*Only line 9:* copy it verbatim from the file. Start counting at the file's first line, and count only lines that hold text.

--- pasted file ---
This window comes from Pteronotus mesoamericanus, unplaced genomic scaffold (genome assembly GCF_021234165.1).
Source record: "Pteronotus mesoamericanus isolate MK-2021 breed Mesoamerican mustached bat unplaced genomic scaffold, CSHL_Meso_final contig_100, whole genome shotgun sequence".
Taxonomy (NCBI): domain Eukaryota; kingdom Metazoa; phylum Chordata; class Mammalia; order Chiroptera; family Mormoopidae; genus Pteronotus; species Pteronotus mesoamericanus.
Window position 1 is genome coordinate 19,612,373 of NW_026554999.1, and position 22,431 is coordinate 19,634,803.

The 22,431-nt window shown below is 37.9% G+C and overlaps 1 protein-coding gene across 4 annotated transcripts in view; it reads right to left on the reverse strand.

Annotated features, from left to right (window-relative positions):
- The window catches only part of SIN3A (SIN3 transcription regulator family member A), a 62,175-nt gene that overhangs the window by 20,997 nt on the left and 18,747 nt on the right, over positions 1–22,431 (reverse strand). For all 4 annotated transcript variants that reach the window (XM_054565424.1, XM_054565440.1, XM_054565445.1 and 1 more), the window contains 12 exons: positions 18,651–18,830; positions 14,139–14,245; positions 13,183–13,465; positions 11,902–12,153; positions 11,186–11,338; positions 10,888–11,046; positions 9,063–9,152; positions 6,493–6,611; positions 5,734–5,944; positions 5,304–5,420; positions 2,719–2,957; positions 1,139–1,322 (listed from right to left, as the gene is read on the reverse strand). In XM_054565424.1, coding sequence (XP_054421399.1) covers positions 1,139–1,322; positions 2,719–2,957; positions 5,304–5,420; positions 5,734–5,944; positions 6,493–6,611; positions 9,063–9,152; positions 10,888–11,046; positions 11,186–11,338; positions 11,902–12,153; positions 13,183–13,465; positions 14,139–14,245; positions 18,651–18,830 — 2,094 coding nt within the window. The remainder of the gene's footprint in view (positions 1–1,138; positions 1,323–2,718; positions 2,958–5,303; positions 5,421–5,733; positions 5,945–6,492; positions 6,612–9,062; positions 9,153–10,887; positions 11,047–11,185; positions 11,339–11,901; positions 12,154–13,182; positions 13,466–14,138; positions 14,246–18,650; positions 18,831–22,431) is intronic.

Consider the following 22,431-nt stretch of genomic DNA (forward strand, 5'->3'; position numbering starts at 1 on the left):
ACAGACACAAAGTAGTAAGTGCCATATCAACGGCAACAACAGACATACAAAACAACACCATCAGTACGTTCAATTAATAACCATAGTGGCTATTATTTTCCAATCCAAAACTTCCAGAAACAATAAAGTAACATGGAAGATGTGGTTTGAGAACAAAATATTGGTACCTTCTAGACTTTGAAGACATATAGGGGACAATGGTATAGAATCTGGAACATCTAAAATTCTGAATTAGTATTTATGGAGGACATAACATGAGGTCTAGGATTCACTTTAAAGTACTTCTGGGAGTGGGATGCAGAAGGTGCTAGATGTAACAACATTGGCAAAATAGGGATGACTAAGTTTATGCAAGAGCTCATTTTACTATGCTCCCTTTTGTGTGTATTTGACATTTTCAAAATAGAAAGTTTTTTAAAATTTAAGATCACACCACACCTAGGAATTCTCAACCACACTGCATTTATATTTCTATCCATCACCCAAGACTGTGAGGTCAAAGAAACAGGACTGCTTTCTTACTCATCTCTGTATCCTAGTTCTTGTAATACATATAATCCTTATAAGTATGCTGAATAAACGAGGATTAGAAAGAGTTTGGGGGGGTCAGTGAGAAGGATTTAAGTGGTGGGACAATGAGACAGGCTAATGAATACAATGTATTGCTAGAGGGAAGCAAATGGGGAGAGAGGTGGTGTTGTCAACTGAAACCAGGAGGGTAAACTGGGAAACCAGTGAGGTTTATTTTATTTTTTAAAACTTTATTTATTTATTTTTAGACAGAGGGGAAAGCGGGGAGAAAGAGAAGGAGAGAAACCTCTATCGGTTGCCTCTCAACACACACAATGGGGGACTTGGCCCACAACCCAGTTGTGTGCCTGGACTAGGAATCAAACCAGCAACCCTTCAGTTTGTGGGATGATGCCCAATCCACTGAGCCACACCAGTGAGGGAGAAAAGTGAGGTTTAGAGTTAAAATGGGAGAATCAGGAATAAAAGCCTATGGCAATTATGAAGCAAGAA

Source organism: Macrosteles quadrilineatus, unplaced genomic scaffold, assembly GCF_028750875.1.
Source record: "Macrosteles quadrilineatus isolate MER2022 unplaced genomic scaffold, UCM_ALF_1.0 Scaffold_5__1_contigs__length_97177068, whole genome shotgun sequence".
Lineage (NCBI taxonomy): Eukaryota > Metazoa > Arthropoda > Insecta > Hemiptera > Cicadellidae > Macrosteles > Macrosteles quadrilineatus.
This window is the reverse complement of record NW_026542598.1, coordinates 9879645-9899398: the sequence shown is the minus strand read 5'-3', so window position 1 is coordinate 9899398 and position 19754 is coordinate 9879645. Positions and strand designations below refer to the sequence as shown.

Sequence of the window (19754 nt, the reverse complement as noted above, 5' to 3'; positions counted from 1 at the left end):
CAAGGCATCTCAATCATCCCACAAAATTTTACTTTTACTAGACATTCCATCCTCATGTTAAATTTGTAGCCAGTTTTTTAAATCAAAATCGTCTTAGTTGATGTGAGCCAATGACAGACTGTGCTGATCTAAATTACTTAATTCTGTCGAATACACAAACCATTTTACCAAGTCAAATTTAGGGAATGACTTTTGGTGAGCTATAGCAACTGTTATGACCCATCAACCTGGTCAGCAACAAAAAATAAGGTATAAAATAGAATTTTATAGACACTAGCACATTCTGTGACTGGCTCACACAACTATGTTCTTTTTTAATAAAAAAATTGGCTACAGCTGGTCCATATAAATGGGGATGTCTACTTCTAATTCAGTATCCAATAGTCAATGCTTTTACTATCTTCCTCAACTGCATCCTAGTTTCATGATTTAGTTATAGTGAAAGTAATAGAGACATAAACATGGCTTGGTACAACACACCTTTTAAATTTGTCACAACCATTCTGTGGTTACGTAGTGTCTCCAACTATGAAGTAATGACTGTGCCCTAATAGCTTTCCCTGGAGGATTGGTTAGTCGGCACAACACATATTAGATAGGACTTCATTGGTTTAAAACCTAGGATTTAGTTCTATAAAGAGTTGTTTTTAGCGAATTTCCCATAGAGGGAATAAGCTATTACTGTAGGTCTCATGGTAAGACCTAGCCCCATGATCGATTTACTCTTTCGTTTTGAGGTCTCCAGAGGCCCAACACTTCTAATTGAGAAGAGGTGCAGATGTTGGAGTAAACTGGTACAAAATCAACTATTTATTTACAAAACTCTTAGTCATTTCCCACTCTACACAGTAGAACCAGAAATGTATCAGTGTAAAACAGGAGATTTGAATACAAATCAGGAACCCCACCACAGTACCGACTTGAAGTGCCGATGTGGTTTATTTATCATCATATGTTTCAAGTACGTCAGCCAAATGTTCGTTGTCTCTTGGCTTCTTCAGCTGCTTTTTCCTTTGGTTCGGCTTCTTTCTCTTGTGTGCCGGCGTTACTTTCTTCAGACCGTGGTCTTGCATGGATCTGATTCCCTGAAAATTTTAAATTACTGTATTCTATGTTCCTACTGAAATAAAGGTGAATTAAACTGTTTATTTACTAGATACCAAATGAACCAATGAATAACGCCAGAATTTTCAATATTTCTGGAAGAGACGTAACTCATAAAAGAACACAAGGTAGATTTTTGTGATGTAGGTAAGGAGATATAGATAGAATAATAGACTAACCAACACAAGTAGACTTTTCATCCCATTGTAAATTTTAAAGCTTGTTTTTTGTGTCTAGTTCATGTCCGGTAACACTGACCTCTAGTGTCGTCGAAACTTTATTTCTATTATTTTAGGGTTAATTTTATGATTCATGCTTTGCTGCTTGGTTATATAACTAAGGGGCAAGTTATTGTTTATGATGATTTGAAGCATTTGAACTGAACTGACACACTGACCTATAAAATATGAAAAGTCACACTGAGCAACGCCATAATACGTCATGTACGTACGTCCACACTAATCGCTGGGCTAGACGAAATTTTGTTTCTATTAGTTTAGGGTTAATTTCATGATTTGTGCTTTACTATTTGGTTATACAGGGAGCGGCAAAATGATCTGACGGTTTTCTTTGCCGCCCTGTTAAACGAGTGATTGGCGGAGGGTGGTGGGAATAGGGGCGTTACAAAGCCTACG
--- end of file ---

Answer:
ACAGACACAAAGTAGTAAGTGCCATATCAACGGCAACAACAGACATACAAAACAACACCATCAGTACGTTCAATTAATAACCATAGTGGCTATTATTTTCCAATCCAAAACTTCCAGAAACAATAAAGTAACATGGAAGATGTGGTTTGAGAACAAAATATTGGTACCTTCTAGACTTTGAAGACATATAGGGGACAATGGTATAGAATCTGGAACATCTAAAATTCTGAATTAGTATTTATGGAGGACATAACATGAGGTCTAGGATTCACTTTAAAGTACTTCTGGGAGTGGGATGCAGAAGGTGCTAGATGTAACAACATTGGCAAAATAGGGATGACTAAGTTTATGCAAGAGCTCATTTTACTATGCTCCCTTTTGTGTGTATTTGACATTTTCAAAATAGAAAGTTTTTTAAAATTTAAGATCACACCACACCTAGGAATTCTCAACCACACTGCATTTATATTTCTATCCATCACCCAAGACTGTGAGGTCAAAGAAACAGGACTGCTTTCTTACTCATCTCTGTATCCTAGTTCTTGTAATACATATAATCCTTATAAGTATGCTGAATAAACGAGGATTAGAAAGAGTTTGGGGGGGTCAGTGAGAAGGATTTAAGTGGTGGGACAATGAGACAGGCTAATGAATACAATGTATTGCTAGAGGGAAGCAAATGGGGAGAGAGGTGGTGTTGTCAACTGAAACCAGGAGGGTAAACTGGGAAACCAGTGAGGTTTATTTTATTTTTTAAAACTTTATTTATTTATTTTTAGACAGAGGGGAAAGCGGGGAGAAAGAGAAGGAGAGAAACCTCTATCGGTTGCCTCTCAACACACACAATGGGGGACTTGGCCCACAACCCAGTTGTGTGCCTGGACTAGGAATCAAACCAGCAACCCTTCAGTTTGTGGGATGATGCCCAATCCACTGAGCCACACCAGTGAGGGAGAAAAGTGAGGTTTAGAGTTAAAATGGGAGAATCAGGAATAAAAGCCTATGGCAATTATGAAGCAAGAA